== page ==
German bond yields hovered near record lows and the euro held steady on Thursday ahead of bond auctions by Spain and France that are key to investor confidence in Europe's ability to tackle growing economic and fiscal problems.

Markets have grown jittery about the euro zone's capacity to prevent Spain's fiscal woes in particular from spreading to other vulnerable peripheral euro zone economies, despite massive liquidity injections by the European Central Bank.

Spain's auction of a relatively modest 2.5 billion euros of two- and 10-year bonds will be the most closely watched after Madrid abruptly relaxed its deficit targets last month, sending longer term bond yields over six percent.

The Spanish bond auction will be well supported, said Gerry Celaya, chief strategist at Red Tower Research. But he sees the 10-year bond yields creeping back above 6 percent in the longer term as appetite for the debt fades, and this may see yields in other shaky peripherals such as Italy drift higher.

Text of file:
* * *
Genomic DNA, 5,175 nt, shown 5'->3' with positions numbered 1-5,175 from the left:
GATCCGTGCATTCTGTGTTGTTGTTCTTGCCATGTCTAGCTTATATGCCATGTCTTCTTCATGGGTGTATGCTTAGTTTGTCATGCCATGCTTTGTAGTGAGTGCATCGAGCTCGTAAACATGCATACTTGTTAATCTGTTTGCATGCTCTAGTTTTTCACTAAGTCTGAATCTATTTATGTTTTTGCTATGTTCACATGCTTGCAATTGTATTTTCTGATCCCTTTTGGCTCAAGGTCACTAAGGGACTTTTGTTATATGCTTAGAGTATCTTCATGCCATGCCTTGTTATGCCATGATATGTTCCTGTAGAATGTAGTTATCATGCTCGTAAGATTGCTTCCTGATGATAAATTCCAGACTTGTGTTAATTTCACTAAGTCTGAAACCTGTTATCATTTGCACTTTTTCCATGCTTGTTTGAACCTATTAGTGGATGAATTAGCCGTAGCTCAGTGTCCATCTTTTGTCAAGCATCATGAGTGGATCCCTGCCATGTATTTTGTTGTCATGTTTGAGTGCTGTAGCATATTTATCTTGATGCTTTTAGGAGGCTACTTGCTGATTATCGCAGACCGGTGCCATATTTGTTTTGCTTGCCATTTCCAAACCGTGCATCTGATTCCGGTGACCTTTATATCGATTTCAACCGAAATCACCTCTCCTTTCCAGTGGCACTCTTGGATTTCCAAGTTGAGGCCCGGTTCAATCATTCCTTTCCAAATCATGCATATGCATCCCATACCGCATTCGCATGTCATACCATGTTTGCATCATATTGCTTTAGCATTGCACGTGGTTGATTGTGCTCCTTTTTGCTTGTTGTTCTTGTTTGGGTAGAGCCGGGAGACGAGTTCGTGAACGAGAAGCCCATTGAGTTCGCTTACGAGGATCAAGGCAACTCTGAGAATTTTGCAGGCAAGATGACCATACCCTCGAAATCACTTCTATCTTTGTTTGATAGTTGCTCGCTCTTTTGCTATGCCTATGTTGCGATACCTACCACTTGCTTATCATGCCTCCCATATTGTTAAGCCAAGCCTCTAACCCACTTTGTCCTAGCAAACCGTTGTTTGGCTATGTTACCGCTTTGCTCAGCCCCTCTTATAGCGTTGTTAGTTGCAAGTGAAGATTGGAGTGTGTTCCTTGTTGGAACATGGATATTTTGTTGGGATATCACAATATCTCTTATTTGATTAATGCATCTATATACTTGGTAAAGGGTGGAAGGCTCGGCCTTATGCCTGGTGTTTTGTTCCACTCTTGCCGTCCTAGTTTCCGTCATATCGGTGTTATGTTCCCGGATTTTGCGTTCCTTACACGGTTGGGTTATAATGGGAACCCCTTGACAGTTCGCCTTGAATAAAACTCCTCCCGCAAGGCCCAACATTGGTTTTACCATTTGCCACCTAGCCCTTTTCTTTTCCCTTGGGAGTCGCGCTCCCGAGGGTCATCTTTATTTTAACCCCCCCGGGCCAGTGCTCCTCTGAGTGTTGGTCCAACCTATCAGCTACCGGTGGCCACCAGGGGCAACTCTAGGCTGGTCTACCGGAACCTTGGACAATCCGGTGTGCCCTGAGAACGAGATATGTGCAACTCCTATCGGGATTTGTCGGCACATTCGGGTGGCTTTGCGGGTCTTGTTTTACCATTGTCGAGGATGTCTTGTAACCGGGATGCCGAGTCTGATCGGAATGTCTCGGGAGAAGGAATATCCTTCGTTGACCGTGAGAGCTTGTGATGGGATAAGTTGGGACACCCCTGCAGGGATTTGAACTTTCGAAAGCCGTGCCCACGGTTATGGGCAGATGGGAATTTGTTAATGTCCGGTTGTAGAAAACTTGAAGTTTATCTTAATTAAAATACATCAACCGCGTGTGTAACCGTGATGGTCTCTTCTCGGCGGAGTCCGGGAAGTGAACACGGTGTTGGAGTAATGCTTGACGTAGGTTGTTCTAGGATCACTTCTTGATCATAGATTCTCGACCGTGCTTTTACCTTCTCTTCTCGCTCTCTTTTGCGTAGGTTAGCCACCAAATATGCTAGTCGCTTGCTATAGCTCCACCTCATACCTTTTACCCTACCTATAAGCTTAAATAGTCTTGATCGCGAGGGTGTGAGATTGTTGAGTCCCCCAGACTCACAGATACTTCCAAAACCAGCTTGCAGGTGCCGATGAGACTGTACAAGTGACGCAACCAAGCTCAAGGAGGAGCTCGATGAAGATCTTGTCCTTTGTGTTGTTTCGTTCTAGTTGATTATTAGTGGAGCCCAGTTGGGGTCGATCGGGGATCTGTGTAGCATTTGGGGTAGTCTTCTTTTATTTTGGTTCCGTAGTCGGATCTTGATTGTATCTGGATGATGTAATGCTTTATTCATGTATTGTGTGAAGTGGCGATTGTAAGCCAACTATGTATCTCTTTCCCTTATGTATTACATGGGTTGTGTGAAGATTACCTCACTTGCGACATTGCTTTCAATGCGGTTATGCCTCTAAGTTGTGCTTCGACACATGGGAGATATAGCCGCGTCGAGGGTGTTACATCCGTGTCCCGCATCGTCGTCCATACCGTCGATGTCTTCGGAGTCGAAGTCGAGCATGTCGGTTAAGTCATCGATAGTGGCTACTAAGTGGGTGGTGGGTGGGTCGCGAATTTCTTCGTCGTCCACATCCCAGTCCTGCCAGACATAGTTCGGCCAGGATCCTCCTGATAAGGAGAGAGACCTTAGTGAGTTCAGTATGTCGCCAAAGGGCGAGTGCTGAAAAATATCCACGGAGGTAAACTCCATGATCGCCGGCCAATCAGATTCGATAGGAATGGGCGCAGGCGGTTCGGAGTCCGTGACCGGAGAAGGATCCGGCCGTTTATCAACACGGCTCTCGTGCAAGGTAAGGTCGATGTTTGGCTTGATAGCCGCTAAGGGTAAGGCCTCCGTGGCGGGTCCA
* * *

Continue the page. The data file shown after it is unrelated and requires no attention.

The euro was basically unchanged at $1.3130, while the dollar firmed against a basket of major currencies <.DXY>, pushing spot gold down 0.1 percent to $1,639.46 an ounce.

The MSCI world equity index <.MIWD00000PUS> was little changed, up 0.1 percent at 326.71, after uninspiring earnings from tech bellwethers IBM and Intel saw Asian stock markets end flat.

France is seeking to raise around 11 billion euros as investors grow increasingly concerned about the outcome of the two-round presidential election that starts on Sunday, which could result in a softening of tough austerity measures if the Socialist candidate Francois Hollande is successful.